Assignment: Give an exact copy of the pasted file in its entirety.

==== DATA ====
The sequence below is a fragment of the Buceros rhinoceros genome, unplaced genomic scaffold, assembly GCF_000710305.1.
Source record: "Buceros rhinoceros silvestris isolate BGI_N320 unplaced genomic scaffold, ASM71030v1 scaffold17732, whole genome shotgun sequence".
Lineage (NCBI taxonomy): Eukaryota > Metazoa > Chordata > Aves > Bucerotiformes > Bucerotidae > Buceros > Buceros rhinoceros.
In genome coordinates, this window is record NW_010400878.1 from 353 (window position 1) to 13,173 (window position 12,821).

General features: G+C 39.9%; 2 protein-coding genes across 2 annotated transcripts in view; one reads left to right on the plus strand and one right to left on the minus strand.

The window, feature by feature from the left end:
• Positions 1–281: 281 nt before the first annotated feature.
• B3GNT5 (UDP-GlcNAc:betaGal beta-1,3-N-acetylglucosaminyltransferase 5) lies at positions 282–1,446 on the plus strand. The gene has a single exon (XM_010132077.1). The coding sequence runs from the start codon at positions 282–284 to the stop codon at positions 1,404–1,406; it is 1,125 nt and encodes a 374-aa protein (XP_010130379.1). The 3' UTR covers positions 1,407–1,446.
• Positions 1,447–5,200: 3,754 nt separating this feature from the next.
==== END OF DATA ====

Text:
The sequence below is a fragment of the Buceros rhinoceros genome, unplaced genomic scaffold, assembly GCF_000710305.1.
Source record: "Buceros rhinoceros silvestris isolate BGI_N320 unplaced genomic scaffold, ASM71030v1 scaffold17732, whole genome shotgun sequence".
Lineage (NCBI taxonomy): Eukaryota > Metazoa > Chordata > Aves > Bucerotiformes > Bucerotidae > Buceros > Buceros rhinoceros.
In genome coordinates, this window is record NW_010400878.1 from 353 (window position 1) to 13,173 (window position 12,821).

General features: G+C 39.9%; 2 protein-coding genes across 2 annotated transcripts in view; one reads left to right on the plus strand and one right to left on the minus strand.

The window, feature by feature from the left end:
• Positions 1–281: 281 nt before the first annotated feature.
• B3GNT5 (UDP-GlcNAc:betaGal beta-1,3-N-acetylglucosaminyltransferase 5) lies at positions 282–1,446 on the plus strand. The gene has a single exon (XM_010132077.1). The coding sequence runs from the start codon at positions 282–284 to the stop codon at positions 1,404–1,406; it is 1,125 nt and encodes a 374-aa protein (XP_010130379.1). The 3' UTR covers positions 1,407–1,446.
• Positions 1,447–5,200: 3,754 nt separating this feature from the next.